Personal hardships continue for Comox Valley couple as red tape strangles pension bill

Bill 38 passed two years ago, but rules have yet to be written

Marilyn hopes life will become a little easier when the Pension Benefits Standards Act (Bill 38) becomes law. But until the B.C. Legislature reconvenes in the fall, the Comox resident needs to make do with a one-time withdrawal maximum of $9,000 from a locked-in retirement fund.

Marilyn, who requested the  Record not use her last name, is off work due to hip surgery. She has a life investment fund (LIF) from the Children’s Hospital in Vancouver, where she worked 20-plus years. Her 70-year-old husband Ken has a small pension.

Accessing her savings would reduce financial stress and provide freedom to choose the direction she desires with her family in her retirement years.

“It’s not just me. It’s province-wide,” said Marilyn, who has undergone two hip replacement surgeries. “Speak to anyone who has been in any kind of union position, and who has a locked-in fund, they’re all in the same boat.”

As of age 55, she is entitled to $9,000 once a year but cannot withdraw further funds a second time. But even when she reaches 65, Marilyn will only be able to access a portion of her money. She would like to have at least another $1,000 per month to live.

“It’s our money,” Marilyn said. “We should be able to spend it as we see fit, because we are all adults.”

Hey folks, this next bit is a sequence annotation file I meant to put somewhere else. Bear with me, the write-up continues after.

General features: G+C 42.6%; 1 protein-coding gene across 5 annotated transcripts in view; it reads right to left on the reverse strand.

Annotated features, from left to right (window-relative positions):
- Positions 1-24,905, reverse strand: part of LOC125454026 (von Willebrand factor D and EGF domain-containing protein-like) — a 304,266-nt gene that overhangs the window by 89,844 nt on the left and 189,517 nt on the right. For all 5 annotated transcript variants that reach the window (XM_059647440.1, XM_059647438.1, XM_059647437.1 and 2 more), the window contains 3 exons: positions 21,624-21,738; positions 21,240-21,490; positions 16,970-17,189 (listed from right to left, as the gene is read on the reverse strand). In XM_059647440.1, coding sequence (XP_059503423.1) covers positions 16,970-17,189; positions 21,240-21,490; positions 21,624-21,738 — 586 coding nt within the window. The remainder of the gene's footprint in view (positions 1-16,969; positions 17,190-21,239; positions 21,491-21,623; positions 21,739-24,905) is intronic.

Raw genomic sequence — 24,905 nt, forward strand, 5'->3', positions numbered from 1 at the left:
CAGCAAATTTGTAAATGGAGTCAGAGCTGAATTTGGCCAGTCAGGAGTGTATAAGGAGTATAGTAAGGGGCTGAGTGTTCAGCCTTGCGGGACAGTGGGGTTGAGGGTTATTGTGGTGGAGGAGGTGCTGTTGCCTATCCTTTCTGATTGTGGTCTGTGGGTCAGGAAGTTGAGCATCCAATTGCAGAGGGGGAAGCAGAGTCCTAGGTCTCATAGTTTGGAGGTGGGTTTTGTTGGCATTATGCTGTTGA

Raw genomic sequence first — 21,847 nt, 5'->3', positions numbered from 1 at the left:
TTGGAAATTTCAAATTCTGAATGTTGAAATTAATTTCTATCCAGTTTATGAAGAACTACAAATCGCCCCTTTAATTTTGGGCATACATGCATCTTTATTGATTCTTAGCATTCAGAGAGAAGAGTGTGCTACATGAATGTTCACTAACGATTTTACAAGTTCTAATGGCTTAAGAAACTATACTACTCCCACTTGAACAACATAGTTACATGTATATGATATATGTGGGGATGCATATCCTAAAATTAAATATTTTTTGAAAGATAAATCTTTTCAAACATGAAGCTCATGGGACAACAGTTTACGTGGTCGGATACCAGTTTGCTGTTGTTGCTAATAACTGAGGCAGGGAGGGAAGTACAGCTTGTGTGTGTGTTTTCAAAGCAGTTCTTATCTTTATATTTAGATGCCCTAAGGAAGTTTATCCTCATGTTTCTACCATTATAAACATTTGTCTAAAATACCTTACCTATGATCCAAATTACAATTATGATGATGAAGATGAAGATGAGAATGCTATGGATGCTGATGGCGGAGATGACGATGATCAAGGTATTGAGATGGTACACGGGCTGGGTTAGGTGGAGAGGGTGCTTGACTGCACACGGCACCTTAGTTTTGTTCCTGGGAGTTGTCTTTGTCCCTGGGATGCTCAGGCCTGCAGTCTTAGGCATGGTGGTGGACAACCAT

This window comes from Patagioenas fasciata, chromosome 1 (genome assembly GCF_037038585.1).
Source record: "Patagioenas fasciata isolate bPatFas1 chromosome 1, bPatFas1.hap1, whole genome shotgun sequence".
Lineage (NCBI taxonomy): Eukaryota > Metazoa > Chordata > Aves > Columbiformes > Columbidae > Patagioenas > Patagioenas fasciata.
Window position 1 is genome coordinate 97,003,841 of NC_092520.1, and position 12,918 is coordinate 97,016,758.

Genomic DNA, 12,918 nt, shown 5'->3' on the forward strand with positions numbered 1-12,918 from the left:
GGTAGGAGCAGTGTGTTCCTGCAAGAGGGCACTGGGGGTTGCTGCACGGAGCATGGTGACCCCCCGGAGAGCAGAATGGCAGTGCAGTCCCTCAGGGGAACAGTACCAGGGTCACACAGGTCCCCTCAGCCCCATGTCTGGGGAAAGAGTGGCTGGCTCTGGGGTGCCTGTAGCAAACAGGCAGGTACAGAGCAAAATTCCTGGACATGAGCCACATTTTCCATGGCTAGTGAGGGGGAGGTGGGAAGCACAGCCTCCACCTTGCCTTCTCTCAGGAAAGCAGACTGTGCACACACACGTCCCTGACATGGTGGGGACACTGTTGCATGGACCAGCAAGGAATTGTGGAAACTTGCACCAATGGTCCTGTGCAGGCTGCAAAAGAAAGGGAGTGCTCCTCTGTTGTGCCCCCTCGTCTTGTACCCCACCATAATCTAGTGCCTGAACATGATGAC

She met Friday in Courtenay with staff from the B.C. Ombudsperson Office, which can investigate complaints about ministries and boards, among other bodies.

A modernized Bill 38 was passed and received royal assent in 2012. But the rules and regulations, which include hardship clauses for seniors and pensioners, still need to be written. Alberta and B.C. are to harmonize their rules based upon the Ontario model. The Alberta model allows LIF withdrawals up to 50 per cent.

Recently, the Province also passed a Pension Benefits Standards Amendment Act (Bill 10) that corrects a number of technical issues and omissions found in the 2012 modernized act. However, the new act cannot come into force until regulations are developed and approved by Cabinet.

“The new act does provide legislative authority for regulations that would permit the unlocking of funds that were transferred from pension plans,” says Glen Plummer, senior communications officer. “The government has indicated publicly that unlocking of funds will be permitted only in limited circumstances, including financial hardship. This is to ensure pension funds are used for their intended purpose, to provide pension plan members with a source of retirement income.”

Finalizing regulations is a high priority for the Ministry of Finance, Plummer added.

Government expects to have a fully developed set of new regulations available for Cabinet review sometime this year.

reporter@comoxvalleyrecord.com

 

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